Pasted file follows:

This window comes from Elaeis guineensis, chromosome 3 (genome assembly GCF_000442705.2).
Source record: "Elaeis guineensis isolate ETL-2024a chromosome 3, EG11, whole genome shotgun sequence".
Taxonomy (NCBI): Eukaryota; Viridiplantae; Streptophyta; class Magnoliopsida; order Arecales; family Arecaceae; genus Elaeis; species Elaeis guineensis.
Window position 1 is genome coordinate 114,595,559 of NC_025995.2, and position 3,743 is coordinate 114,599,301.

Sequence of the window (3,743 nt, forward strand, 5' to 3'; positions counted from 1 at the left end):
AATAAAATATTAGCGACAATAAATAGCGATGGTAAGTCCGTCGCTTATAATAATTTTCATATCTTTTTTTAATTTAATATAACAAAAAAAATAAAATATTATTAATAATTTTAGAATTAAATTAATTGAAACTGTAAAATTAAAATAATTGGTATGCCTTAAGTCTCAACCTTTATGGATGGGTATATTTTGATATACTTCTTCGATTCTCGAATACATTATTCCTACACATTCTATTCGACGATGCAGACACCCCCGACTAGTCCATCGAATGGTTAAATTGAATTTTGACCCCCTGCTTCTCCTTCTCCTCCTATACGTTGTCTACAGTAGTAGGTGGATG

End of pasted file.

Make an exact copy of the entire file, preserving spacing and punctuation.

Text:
This window comes from Elaeis guineensis, chromosome 3 (genome assembly GCF_000442705.2).
Source record: "Elaeis guineensis isolate ETL-2024a chromosome 3, EG11, whole genome shotgun sequence".
Taxonomy (NCBI): Eukaryota; Viridiplantae; Streptophyta; class Magnoliopsida; order Arecales; family Arecaceae; genus Elaeis; species Elaeis guineensis.
Window position 1 is genome coordinate 114,595,559 of NC_025995.2, and position 3,743 is coordinate 114,599,301.

Sequence of the window (3,743 nt, forward strand, 5' to 3'; positions counted from 1 at the left end):
AATAAAATATTAGCGACAATAAATAGCGATGGTAAGTCCGTCGCTTATAATAATTTTCATATCTTTTTTTAATTTAATATAACAAAAAAAATAAAATATTATTAATAATTTTAGAATTAAATTAATTGAAACTGTAAAATTAAAATAATTGGTATGCCTTAAGTCTCAACCTTTATGGATGGGTATATTTTGATATACTTCTTCGATTCTCGAATACATTATTCCTACACATTCTATTCGACGATGCAGACACCCCCGACTAGTCCATCGAATGGTTAAATTGAATTTTGACCCCCTGCTTCTCCTTCTCCTCCTATACGTTGTCTACAGTAGTAGGTGGATG